So where has the cultural and iconic status associated with the leather jacket originated from?
Some believe Cowboys in the old west of the Americas were among the first to popularize leather garments because of its durable as well as practical qualities.
However the beginning of the 20th century saw the era of daredevil motorcycle racing. These adrenaline junkies recognized and regarded cow hide as the best way to protect themselves in one of the most dangerous sports of that epoch. Indeed today high quality motor-bike suits are made of very durable cow-hide leather and have kevlar panels inserted for added hardened protection.
The military's use of leather apparel during the First and Second World War is well documented and commonly thought to be the origin of the ‘modern day' flight jackets (aka flying jackets), or bomber jackets, were lined with sheepskin and worn by pilots and aviators as part of an overall uniform to protect these air acrobats from the hazardous elements encountered at such high altitudes in which they operated.
Full-length cow skin coats were also very orthodox amongst Russian Bolsheviks and other Russian revolutionaries in the early 20th century. The ruthless winters of Russia were uninhabitable without such attire and it's easy to see why these garments were so immensely cherished for their warmth comfort and durability. So much so, that still to this day Russia, Scandanavian, Canada and Alaska are the highest consumers of outer-wear made from leather skins and animal pelts due to the ongoing and undersandable requirement from its inhabitants to protect and sheild them selfs from the cold and harsh winter weather.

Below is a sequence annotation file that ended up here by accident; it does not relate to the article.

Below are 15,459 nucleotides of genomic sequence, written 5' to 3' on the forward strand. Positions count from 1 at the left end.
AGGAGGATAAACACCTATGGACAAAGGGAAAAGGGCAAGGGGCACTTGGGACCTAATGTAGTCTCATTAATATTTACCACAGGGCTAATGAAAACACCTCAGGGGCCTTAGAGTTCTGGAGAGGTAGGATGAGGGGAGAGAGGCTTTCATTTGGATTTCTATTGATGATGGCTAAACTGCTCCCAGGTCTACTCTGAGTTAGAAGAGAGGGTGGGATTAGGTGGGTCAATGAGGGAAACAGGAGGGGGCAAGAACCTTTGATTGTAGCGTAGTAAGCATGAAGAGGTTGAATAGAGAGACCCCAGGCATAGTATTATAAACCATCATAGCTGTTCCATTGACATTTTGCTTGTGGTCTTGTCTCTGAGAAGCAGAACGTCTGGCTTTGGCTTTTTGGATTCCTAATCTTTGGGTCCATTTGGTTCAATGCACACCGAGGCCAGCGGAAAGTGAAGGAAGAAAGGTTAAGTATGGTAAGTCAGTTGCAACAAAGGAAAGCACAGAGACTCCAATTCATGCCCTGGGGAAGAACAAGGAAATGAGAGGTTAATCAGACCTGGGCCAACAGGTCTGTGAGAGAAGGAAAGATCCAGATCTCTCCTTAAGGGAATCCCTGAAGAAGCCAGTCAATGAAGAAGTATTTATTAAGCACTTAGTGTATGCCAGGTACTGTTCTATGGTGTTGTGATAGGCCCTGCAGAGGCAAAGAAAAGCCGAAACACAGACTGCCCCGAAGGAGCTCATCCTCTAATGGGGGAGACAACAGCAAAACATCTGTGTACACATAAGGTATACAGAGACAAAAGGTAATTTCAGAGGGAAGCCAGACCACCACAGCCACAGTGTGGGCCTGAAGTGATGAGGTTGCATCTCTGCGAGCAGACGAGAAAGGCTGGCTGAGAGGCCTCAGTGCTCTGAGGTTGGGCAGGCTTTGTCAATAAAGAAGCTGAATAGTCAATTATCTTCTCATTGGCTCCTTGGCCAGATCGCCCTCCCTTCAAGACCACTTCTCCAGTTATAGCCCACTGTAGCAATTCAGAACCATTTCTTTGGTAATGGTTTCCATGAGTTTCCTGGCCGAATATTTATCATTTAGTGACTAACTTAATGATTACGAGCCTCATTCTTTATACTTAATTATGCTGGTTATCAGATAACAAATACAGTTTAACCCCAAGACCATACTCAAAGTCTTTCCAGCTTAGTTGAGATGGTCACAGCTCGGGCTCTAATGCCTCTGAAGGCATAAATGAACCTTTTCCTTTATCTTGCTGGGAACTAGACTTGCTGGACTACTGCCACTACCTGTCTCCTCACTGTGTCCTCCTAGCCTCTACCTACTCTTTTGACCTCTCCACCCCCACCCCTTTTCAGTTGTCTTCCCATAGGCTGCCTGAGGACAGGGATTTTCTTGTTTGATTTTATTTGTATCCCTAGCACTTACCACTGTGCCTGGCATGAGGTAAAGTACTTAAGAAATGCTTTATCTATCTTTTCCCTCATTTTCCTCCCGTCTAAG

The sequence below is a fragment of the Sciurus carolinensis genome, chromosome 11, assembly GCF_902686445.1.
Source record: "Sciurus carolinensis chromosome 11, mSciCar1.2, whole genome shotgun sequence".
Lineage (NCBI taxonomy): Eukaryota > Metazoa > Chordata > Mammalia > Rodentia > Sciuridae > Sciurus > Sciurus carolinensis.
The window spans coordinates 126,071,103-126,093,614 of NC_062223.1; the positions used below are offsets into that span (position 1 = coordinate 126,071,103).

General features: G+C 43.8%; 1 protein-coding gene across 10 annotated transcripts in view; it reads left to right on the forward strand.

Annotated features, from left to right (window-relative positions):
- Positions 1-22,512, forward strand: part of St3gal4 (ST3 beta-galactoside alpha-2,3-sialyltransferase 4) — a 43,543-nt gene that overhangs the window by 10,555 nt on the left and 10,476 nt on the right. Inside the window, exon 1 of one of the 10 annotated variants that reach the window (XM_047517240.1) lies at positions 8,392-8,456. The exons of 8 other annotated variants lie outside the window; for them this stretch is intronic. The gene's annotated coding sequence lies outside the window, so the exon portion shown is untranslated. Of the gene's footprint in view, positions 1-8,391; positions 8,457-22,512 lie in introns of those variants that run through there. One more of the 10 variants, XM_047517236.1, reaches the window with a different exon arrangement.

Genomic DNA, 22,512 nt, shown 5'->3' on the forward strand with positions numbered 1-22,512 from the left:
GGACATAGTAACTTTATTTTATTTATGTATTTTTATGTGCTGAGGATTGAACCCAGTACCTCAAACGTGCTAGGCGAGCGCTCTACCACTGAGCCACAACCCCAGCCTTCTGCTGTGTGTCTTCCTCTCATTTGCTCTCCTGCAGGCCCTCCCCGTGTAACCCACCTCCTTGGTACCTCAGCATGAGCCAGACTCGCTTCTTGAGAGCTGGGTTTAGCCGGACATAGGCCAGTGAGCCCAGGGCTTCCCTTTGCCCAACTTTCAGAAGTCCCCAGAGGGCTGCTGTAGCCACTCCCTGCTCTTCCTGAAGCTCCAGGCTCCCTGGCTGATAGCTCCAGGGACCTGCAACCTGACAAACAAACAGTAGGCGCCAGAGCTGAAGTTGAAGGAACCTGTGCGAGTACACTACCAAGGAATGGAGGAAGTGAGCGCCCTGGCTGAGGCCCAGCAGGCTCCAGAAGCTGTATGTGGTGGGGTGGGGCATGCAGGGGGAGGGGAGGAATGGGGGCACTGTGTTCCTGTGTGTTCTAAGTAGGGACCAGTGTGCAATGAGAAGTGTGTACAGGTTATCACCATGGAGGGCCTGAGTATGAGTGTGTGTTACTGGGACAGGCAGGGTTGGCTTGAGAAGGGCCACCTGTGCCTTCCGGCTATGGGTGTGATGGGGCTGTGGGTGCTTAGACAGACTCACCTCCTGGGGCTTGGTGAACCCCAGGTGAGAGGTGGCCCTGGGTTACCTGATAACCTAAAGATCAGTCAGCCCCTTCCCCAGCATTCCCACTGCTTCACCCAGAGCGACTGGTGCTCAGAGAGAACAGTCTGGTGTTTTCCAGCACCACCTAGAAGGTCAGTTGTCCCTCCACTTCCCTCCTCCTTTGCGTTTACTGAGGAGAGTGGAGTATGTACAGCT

Interestingly man's love of animal skins and fur still continues today and man made immitations may have the characteristic resemblance from a distance but cannot by any stretch replicate the fantastic shielding and insulating qualities that leather and sheepskin offer, nor the comfort and longevity associated, it is no surprise that we still covet these today just as much as ever!